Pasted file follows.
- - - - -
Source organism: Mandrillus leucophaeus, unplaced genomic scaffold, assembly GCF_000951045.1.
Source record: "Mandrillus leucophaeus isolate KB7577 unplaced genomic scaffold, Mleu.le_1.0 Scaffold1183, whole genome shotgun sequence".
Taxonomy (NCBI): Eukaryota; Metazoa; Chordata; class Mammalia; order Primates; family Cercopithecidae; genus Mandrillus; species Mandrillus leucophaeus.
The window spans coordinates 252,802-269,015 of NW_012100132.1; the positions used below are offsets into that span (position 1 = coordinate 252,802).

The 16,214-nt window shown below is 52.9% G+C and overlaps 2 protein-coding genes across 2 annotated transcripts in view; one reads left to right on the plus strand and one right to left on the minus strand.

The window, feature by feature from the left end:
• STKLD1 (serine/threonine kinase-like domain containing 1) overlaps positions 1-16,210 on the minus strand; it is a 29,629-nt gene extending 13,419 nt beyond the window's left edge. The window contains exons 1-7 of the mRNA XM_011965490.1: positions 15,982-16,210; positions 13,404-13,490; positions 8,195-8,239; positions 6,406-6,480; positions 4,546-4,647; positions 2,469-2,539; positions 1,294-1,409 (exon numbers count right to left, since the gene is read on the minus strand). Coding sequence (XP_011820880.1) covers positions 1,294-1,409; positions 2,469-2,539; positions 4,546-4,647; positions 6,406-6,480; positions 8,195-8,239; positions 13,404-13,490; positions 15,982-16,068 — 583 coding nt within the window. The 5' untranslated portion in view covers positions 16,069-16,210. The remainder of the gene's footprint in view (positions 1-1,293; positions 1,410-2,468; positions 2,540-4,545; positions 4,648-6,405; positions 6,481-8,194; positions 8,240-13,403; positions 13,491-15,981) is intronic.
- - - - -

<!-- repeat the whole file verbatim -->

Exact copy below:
Source organism: Mandrillus leucophaeus, unplaced genomic scaffold, assembly GCF_000951045.1.
Source record: "Mandrillus leucophaeus isolate KB7577 unplaced genomic scaffold, Mleu.le_1.0 Scaffold1183, whole genome shotgun sequence".
Taxonomy (NCBI): Eukaryota; Metazoa; Chordata; class Mammalia; order Primates; family Cercopithecidae; genus Mandrillus; species Mandrillus leucophaeus.
The window spans coordinates 252,802-269,015 of NW_012100132.1; the positions used below are offsets into that span (position 1 = coordinate 252,802).

The 16,214-nt window shown below is 52.9% G+C and overlaps 2 protein-coding genes across 2 annotated transcripts in view; one reads left to right on the plus strand and one right to left on the minus strand.

The window, feature by feature from the left end:
• STKLD1 (serine/threonine kinase-like domain containing 1) overlaps positions 1-16,210 on the minus strand; it is a 29,629-nt gene extending 13,419 nt beyond the window's left edge. The window contains exons 1-7 of the mRNA XM_011965490.1: positions 15,982-16,210; positions 13,404-13,490; positions 8,195-8,239; positions 6,406-6,480; positions 4,546-4,647; positions 2,469-2,539; positions 1,294-1,409 (exon numbers count right to left, since the gene is read on the minus strand). Coding sequence (XP_011820880.1) covers positions 1,294-1,409; positions 2,469-2,539; positions 4,546-4,647; positions 6,406-6,480; positions 8,195-8,239; positions 13,404-13,490; positions 15,982-16,068 — 583 coding nt within the window. The 5' untranslated portion in view covers positions 16,069-16,210. The remainder of the gene's footprint in view (positions 1-1,293; positions 1,410-2,468; positions 2,540-4,545; positions 4,648-6,405; positions 6,481-8,194; positions 8,240-13,403; positions 13,491-15,981) is intronic.